Often, parenting in film is displayed as a warm embrace of eternal and unconditional love for children. Brian Taylor’s reality check offers the flipside; not only can children be unappreciative assholes for everything their parents do for them, but parents lose their former identities entirely once their child is born. Taylor explores this by way of unknown hysteria that sweeps through the quiet suburbs, causing parents to kill their own children.
Let’s be real. The reason most people will instantly want to watch Mom and Dad is to see Nicolas Cage go completely uncaged (pun totally intended) and murderous on his teenaged daughter and young son. Based on Cage’s gonzo performance, you’ll earn every penny of your admission ticket price and more. The crazed eyes, the Cage one-liners, and his insane physicality mean full-throttle Cage madness. It’s an absolute riot. Yet, for all his star power, Selma Blair holds her own in every way as his unappreciated wife and mother of their two bratty kids. Equally bonkers in her homicidal rage as she is vulnerable prior to the strange phenomenon, Blair steals the film and never looks back.
As you might have guessed by now, expect a lot of child deaths. Because it’s a touchy thing to deal with in film, Taylor tows the delicate line of how much to show on screen. Meaning, most of the deaths that occur are off-screen or shot in a cut-away manner so as not to be too gratuitous. Yet, the implications are quite clear that these kids are dying in very violent ways.
If you’re familiar with Taylor’s idiosyncratic action films Crank and Crank: High Voltage, then you’re already aware of his high octane pacing. Similarly here, he takes a simple premise and dials it up to an exaggerated melee of humorously brutal proportions. Yet, because teen daughter Carly (Anne Winters) is the audience proxy, it tends to drag out the middle leading up to the epic finale. In short, Carly is rendered a typical teen; spoiled and flippant. Winters handles the role just fine, but we simply want what we signed up for; the main event grudge match between disgruntled parents and unruly children. By Blair and Cage being so delightfully wicked in their roles, and having small character moments that humanizes them in much more endearing ways, they wind up being the characters the audience finds themselves rooting for. Which means Taylor also backed himself into a bit of a corner when winding the narrative down. These kids are just kids, so they can’t help it. But we really, really like what Blair and Cage do with their characters.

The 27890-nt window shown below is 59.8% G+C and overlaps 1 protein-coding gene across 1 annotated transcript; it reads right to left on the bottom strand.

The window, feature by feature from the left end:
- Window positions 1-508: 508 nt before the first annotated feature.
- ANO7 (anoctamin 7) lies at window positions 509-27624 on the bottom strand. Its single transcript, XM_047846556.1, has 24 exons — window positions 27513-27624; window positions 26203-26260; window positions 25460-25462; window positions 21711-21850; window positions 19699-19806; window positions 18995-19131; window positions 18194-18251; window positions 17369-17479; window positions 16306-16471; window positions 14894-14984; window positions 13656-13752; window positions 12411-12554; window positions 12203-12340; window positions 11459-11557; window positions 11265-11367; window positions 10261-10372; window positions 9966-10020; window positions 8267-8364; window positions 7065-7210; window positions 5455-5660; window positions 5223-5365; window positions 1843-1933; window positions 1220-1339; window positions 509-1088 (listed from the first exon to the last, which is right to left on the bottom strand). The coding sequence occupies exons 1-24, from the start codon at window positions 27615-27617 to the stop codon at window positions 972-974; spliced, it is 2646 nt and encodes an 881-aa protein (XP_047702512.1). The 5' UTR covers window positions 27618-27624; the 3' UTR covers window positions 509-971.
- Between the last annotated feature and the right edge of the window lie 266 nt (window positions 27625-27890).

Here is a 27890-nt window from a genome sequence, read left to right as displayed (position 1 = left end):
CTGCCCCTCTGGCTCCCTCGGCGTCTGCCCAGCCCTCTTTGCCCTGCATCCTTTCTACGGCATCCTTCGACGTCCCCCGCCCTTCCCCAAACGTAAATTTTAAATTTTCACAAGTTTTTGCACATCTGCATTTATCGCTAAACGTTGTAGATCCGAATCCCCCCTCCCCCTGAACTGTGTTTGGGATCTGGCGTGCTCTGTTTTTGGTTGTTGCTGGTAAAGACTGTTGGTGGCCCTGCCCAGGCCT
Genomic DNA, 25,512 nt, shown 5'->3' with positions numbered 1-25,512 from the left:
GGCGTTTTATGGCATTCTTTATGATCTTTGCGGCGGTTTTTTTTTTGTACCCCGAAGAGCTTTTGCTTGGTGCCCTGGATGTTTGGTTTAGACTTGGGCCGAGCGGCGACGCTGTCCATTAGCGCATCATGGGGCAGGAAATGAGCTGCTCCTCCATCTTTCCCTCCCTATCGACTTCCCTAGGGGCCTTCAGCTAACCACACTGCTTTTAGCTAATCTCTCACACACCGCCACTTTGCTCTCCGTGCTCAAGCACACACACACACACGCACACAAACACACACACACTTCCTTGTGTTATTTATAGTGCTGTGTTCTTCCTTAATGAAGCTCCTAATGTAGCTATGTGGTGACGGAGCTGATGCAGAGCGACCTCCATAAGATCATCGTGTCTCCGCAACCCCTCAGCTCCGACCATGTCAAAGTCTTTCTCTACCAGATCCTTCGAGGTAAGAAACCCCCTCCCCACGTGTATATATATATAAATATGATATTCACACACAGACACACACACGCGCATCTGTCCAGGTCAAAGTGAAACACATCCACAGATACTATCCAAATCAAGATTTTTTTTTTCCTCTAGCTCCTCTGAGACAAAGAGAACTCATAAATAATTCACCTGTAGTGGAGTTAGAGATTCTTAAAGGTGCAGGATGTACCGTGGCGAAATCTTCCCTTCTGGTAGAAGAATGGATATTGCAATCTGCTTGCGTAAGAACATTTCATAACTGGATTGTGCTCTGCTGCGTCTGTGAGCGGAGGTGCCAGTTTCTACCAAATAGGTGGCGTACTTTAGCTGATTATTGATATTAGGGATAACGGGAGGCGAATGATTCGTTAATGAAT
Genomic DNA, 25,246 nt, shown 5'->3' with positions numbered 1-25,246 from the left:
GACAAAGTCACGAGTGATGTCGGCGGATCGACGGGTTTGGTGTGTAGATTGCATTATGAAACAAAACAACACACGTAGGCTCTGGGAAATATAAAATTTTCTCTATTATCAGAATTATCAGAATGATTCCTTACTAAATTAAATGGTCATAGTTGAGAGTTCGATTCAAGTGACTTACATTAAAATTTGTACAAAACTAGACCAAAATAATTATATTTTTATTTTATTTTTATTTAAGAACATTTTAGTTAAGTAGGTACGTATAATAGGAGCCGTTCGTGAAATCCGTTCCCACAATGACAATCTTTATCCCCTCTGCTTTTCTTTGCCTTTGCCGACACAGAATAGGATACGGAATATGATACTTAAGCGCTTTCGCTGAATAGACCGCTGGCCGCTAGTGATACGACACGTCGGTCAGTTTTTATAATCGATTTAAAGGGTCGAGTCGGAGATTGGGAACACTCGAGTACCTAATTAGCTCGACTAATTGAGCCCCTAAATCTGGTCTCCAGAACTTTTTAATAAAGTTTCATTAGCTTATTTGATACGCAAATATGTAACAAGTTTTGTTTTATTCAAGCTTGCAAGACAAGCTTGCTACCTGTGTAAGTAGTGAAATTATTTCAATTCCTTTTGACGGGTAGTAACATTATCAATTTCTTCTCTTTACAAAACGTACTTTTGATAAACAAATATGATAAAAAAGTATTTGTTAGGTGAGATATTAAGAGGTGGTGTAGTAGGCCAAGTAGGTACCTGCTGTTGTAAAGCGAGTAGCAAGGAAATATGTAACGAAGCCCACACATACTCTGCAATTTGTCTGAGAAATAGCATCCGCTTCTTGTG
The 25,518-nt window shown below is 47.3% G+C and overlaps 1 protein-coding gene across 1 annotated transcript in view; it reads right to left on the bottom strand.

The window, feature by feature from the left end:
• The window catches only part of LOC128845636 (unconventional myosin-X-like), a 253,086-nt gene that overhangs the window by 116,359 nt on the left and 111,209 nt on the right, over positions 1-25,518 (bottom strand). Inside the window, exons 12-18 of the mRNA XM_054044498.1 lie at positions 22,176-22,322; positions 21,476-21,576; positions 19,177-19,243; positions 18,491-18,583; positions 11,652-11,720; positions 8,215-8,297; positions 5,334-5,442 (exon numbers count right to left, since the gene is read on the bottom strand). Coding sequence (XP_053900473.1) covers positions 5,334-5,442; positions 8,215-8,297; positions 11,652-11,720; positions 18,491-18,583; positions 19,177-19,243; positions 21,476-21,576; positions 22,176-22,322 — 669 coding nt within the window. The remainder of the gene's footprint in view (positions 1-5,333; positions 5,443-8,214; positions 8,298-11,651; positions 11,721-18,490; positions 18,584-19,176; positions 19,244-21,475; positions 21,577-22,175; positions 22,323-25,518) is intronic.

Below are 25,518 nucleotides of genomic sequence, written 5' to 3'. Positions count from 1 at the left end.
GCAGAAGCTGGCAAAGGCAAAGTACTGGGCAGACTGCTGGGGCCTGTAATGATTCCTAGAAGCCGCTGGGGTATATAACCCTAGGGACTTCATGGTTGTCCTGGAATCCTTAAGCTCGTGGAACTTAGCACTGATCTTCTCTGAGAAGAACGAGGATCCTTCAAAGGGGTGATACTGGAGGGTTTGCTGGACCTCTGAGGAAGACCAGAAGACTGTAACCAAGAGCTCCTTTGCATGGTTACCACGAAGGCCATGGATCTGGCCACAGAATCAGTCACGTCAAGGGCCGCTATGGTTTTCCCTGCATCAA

It’s a simple premise hinged on a worthy sentiment. There’s not much depth or explanation aside from context clues. It’s not perfectly paced and takes a while to warm up to the main event. It does offer a ton of humor, of course, with the best product placement I’ve ever seen for a home improvement tool, complete with witty one-liners. Yet, framing the story mostly through the lens of unlikable teen Carly bogs down the very short run time. And truth be told, without Cage and Blair behind it, Mom and Dad would be forgettable. Come for the Cage, stay for the Blair and you’ll have an absolute blast. There’s just not much more to it than that.
Mom and Dad screened at Fantastic Fest on September 24, 2017.